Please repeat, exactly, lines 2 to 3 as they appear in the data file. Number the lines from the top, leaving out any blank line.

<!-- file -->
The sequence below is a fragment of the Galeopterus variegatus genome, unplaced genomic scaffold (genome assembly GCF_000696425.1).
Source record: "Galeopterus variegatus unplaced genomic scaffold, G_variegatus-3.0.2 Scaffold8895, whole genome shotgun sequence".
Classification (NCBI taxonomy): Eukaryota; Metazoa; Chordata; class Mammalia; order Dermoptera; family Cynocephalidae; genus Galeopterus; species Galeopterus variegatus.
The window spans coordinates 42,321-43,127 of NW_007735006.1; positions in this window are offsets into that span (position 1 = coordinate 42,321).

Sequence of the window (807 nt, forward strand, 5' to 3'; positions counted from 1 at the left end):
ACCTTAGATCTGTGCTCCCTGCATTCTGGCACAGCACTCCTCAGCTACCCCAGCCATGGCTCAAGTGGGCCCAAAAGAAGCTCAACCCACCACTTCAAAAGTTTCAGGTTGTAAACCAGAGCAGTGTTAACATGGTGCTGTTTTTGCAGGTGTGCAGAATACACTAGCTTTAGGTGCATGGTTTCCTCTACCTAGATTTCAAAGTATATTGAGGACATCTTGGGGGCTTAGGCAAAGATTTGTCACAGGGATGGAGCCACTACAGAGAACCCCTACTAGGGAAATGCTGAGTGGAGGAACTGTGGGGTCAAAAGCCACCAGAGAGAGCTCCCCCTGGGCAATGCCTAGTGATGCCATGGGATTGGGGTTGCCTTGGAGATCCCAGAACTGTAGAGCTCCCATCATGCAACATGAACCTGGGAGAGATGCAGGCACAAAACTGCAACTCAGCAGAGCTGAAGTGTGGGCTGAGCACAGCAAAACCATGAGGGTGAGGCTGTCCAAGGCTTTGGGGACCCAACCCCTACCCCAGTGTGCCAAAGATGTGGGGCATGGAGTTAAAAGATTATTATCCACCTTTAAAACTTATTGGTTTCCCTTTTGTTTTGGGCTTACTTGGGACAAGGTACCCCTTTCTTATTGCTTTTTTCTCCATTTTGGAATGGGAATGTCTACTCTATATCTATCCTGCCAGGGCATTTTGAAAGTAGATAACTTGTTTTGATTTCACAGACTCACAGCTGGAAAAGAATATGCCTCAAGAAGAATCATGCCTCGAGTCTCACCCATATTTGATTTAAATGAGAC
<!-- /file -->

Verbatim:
Source record: "Galeopterus variegatus unplaced genomic scaffold, G_variegatus-3.0.2 Scaffold8895, whole genome shotgun sequence".
Classification (NCBI taxonomy): Eukaryota; Metazoa; Chordata; class Mammalia; order Dermoptera; family Cynocephalidae; genus Galeopterus; species Galeopterus variegatus.